The New Agenda of the Black Church: Economic Development for Black America; Black Churches Are Flexing Their Economic Muscles to Provide Much Needed Jobs and Businesses - from Shopping Centers to Senior Citizen Housing

By Gite, Lloyd | Black Enterprise, December 1993 | Go to article overview

The New Agenda of the Black Church: Economic Development for Black America; Black Churches Are Flexing Their Economic Muscles to Provide Much Needed Jobs and Businesses - from Shopping Centers to Senior Citizen Housing


Gite, Lloyd, Black Enterprise


Hartford Memorial Baptist Church leaders laid out a plan in 1985 to reclaim their northwest Detroit community. It involved no small endeavor. All the telltale signs of a neighborhood beyond hope were there: doors of once prosperous businesses were shuttered; abandoned buildings sat crumbling for blocks; rats and vermin had overtaken vacant lots and the streets had become a public dumping ground.

Even longtime residents thought only a miracle could restore their neighborhood and provide much needed jobs for its people. Well, if a sound business plan and the means to carry it out qualifies as a miracle, they were right.

Today, that once vacant land is leased to African-American entrepreneurs operating McDonald's and KFC franchises. Several social service agencies and a school also use the land. In August, the church broke ground on a reported $17-million, 80,000-sq.-ft. shopping center that will include a supermarket, drug store and restaurant.

Hartford Memorial also has plans to construct a 40,000-sq-ft. auto-care and commercial center and a multimillion-dollar housing project. Initially, church members paid $500,000 for the vacant properties now under development. Today, the land is believed to be worth more than $5 million.

"Hartford Memorial Baptist Church has established a grand model for other churches to follow," declares Arthur L. Johnson, vice president for university relations at Detroit's Wayne State University. "This is a city where economic resources have been sharply curtailed and white flight has occurred on a massive scale. White business interests have withdrawn and in large measure they have failed to be active partners in the rebuilding of Detroit. Hartford is now a partner."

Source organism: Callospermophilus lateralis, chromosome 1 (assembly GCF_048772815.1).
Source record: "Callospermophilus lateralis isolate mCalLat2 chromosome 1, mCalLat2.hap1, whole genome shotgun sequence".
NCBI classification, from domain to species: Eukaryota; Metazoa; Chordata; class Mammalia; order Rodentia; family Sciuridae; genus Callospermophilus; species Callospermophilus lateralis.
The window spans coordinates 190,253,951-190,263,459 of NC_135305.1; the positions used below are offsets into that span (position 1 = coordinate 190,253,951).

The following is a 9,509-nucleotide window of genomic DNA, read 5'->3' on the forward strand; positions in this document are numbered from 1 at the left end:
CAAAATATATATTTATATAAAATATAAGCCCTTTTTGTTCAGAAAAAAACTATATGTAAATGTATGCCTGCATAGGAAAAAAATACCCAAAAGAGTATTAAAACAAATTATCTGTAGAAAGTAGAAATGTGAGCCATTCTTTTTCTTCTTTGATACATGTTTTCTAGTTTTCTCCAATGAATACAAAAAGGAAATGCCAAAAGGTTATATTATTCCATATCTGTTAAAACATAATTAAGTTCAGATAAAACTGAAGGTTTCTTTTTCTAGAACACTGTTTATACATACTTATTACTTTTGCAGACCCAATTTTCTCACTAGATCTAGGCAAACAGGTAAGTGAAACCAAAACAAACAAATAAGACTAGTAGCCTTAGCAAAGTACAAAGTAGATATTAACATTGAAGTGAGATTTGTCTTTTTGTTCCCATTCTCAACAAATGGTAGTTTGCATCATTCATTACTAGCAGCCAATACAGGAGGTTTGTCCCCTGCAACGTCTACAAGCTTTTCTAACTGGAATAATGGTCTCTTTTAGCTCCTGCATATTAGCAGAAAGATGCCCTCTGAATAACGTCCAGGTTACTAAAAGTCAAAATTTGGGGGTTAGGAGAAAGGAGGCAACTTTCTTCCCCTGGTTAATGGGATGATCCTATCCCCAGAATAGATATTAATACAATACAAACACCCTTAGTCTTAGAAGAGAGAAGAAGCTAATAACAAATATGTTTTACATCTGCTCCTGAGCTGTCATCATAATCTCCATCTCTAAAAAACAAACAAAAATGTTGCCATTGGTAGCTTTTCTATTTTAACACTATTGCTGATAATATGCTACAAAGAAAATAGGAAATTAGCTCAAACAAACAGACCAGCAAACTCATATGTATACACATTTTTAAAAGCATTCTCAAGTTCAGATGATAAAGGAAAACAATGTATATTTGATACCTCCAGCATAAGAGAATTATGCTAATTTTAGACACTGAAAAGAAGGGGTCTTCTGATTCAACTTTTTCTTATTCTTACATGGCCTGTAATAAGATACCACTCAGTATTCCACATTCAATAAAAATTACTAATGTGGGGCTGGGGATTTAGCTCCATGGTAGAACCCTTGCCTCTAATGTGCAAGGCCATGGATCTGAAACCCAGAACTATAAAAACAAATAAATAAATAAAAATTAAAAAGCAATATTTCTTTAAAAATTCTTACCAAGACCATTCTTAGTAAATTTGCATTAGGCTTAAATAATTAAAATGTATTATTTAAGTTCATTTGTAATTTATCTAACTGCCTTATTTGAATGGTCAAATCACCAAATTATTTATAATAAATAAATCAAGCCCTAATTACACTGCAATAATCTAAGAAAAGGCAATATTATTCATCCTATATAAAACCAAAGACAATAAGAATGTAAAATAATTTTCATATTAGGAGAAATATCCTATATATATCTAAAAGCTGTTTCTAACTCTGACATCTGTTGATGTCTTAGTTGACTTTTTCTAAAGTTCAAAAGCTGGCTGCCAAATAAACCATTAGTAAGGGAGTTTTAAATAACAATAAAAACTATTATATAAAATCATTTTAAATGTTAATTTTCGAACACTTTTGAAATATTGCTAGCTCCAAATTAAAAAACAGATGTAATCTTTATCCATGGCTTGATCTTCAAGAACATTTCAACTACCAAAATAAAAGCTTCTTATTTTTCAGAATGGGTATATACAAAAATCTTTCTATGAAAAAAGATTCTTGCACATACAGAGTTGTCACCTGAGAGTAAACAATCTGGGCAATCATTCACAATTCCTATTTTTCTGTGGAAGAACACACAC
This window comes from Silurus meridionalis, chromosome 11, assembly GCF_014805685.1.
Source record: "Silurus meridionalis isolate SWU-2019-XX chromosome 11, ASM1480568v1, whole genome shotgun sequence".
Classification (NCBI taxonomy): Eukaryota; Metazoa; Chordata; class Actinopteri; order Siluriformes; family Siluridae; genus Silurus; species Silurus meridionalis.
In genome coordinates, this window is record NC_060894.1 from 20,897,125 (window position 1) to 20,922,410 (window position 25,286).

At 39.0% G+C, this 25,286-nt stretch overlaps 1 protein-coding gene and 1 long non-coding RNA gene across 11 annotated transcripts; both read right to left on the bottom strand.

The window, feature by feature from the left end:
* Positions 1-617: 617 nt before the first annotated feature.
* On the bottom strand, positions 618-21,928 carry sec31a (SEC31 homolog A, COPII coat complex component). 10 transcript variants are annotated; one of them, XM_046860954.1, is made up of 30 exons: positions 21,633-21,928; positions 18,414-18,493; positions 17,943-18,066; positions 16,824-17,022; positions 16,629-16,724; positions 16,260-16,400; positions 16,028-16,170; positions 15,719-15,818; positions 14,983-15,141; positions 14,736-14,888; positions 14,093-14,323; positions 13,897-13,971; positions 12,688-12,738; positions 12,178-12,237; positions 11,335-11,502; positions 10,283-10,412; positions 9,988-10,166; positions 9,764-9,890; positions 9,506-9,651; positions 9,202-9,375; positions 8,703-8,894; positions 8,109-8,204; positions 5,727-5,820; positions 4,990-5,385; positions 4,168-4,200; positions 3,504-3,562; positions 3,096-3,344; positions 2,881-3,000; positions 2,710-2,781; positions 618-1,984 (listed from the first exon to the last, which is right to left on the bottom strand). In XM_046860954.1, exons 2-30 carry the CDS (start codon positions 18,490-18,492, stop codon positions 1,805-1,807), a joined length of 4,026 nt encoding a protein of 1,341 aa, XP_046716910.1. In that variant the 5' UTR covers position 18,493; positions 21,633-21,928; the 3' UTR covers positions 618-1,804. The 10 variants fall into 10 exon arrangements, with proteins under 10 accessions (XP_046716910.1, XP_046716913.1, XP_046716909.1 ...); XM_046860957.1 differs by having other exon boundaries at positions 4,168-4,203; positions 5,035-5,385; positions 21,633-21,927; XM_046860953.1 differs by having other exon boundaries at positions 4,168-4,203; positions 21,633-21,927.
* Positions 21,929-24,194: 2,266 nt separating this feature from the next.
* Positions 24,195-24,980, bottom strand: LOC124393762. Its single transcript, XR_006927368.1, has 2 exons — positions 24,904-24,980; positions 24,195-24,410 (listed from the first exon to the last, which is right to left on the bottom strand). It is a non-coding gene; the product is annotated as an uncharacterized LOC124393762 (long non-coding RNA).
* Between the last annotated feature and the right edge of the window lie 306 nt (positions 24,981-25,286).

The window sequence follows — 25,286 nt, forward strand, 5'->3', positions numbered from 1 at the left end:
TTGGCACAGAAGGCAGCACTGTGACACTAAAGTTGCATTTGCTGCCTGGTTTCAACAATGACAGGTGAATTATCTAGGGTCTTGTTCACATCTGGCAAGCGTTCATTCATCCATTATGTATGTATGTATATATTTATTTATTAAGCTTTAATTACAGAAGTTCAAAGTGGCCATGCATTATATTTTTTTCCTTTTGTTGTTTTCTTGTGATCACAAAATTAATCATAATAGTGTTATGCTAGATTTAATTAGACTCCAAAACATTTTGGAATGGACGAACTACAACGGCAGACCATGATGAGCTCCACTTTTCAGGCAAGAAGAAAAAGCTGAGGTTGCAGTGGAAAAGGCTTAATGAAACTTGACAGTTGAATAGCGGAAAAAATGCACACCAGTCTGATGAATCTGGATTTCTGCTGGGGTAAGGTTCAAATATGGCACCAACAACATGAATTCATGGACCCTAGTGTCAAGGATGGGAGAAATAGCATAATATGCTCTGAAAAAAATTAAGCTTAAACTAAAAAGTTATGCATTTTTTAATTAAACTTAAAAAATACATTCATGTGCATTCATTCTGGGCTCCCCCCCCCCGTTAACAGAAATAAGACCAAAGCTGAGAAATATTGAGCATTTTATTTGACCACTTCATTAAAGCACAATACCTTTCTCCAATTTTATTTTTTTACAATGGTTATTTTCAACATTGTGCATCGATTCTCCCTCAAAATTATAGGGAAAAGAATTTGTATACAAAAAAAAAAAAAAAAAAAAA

Rev. Charles Adams, Hartford Memorial's pastor, sees the church's mission and impact from a personal and practical vantage point. "The church needs to concentrate on the business of creating economic institutions," declares Adams. "The issue is jobs. People being laid off through all this corporate downsizing is affecting every black community in this country. The church finds itself in a situation where it is the best continuing, organized entity in the black community for the acquisition and redevelopment of land, the building of business enterprises and the employment of people."

Adams' view of the church as a vehicle for economic empowerment in African-American communities is not novel. Dating back to slavery, the black church has been an epicenter for spurring social, political and economic self-help among its congregants and extending out into the community. Then as now, bad times breed activism. But driving this new movement is a population of pastors and parishioners who are better educated, more sophisticated, and have far more political and eocnomic clout than their predecessors. This generation of church leaders fully recognizes the power of ownership and entrepreneurship. And they realize that, given their collective money and expertise, they are in a unique position to jump-start their communities. "Given our tremendous economic resources, it is possible for the church to create projects that will revitalize our communities, empower our people and revive their spirits," says Rev. W. Franklyn Richardson, General Secretary of the National Baptist Convention, USA. Furthermore, says Richardson, who is also pastor of Grace Baptist Church in Mt. Vernon, N.Y., "Our churches have millions of dollars invested in banks. We must ensure that banks reinvest in our communities."

Nonbelievers need only check the black churches' collective spreadsheet. A 1981 study by Martin Larson and Stanley Lowell estimated that African-Americans contributed about $1.7 billion to their churches annually. C. Eric Lincoln, author of The Black Church in the African-American Experience and professor of religion and culture at Duke Univesity, places that amount today at roughly $2 billion. …

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